Review: The Juan MacLean “The Future Will Come”

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Hercules and Love Affair were the primary attention-wrestlers from the DFA stable in 2008, releasing what was easily one of the year’s most lovable and lovingly crafted records.  “Blind” was perhaps THE disco throwback single of the year, and a tough track for anyone to challenge.  Had the critical confetti tossed (or, if you prefer, cocaine sneezed Woody Allen-style) for that song not completely obscured everyone’s vision so quickly, more people might’ve noticed that other big DFA 12″: The Juan MacLean’s unstoppable “Happy House”.

As good as “Blind” was, “Happy House” might’ve actually been even better.  It was an endorphin-mainlining twelve-plus minutes of blast-off bliss.  Taking the euphoric insistence of golden age house, fusing it with Nancy Whang’s ebullient vocals, and then giving you an MDMA rainbow high five, “Happy House” is the perfect example of an artist-defining moment the way “Born Slippy” was for Underworld or, more recently, the way “Losing My Edge” was for LCD Soundsystem.  (I know some might argue that “Give Me Every Little Thing” already did this trick for The MacLean five years ago, but…no.  Not on this level.)

Herein lies what has been John MacLean’s biggest challenge since the debut LP: how does one get out from under James Murphy’s shadow?  LCD have certainly been on the receiving end of more relative critical and commercial adulation, but The Juan MacLean have never been far behind.  Less Than Human was, in many ways, a more consistent record than LCD Soundsystem, but it was also less genre-inclusive, lacking Murphy’s knack for fusing together two dozen disparate musical influences into one cohesive booty mover.  Less Than Human required a deeper appreciation of straight-up dance music, while Murphy held his bear arms open for all kinds of niche dwellers.  And lots of people who don’t know how to dance at all.  He even wrote Beatle-biting ballads.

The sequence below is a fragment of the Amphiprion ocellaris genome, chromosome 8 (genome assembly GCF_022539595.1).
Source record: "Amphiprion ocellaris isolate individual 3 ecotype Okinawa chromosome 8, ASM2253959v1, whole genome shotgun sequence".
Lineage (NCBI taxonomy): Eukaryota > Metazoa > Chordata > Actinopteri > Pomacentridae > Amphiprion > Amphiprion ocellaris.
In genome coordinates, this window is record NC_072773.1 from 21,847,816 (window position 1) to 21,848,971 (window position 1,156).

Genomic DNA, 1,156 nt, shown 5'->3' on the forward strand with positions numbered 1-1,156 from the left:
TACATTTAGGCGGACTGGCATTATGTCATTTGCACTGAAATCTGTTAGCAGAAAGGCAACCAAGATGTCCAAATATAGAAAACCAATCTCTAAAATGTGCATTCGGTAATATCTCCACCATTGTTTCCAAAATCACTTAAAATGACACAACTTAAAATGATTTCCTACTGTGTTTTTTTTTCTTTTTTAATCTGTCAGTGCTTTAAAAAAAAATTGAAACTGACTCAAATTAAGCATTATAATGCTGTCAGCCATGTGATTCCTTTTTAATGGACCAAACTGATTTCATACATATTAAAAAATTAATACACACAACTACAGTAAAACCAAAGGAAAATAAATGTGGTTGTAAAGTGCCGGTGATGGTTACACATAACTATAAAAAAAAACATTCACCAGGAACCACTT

Four years have passed since Human, hipster-ironic(?) appreciation of all things rave has presumably already reached its’ apex (again?), Balearic disco has been on an upswing, LCD Soundsystem released a great follow-up, and The Juan MacLean finally have a new album.  The question in my mind leading up to this release was: “Can John MacLean sustain the quality of ‘Happy House’ across an entire LP’s worth of grooves?”  The simplified answer is “no”, but it’s also not an entirely transparent answer.

“The Simple Life” is a staggeringly good opener, coming across the speakers like the cynical, darkened reply to the wistful bounce of “Happy House”.  The disco elasticity is tautly pulled over a nearly nine minute expanse that feels like perpetual lift-off.  It also reminds me of the much-missed Out Hud at their most focused.

The title track initially seems a bit slight and too heavy-handed in its’ Murphy-isms.  After a few listens the charms shine through and I realized how fun it is to hear a synth part seemingly stolen from the sound bank of Rick Wright, circa “Wish You Were Here”, placed into a dance track.

“One Day” is a fantastic male/female tug-of-war that features some of the best cheesy fake strings you are likely to hear this year.  This is like “Don’t You Want Me” if The Human League were into writing straight-up house bangers.  However, when it abruptly cuts off at just past the four minute mark you’re left with the realization that The Juan MacLean’s best tunes are owed the decency of being stretched to the breaking point in the same way that New Order’s 12″ mixes nearly always bested their truncated album counterparts.

The Juan MacLean are at their best when they give the compositions room to breathe, which isn’t always possible within the context of a ten track album.  So the minor quibbles I have with this record actually have little to do with the songs themselves, but with the very format they are presented in; a problem which has always been the bane of a genre that sounds best when pressed onto one side of a 12″ slab of vinyl.  In the end, MacLean has still somehow managed to make an excellent full-length album, one that will warrant countless spins from anyone willing to give their bodies to dance music.

Chris

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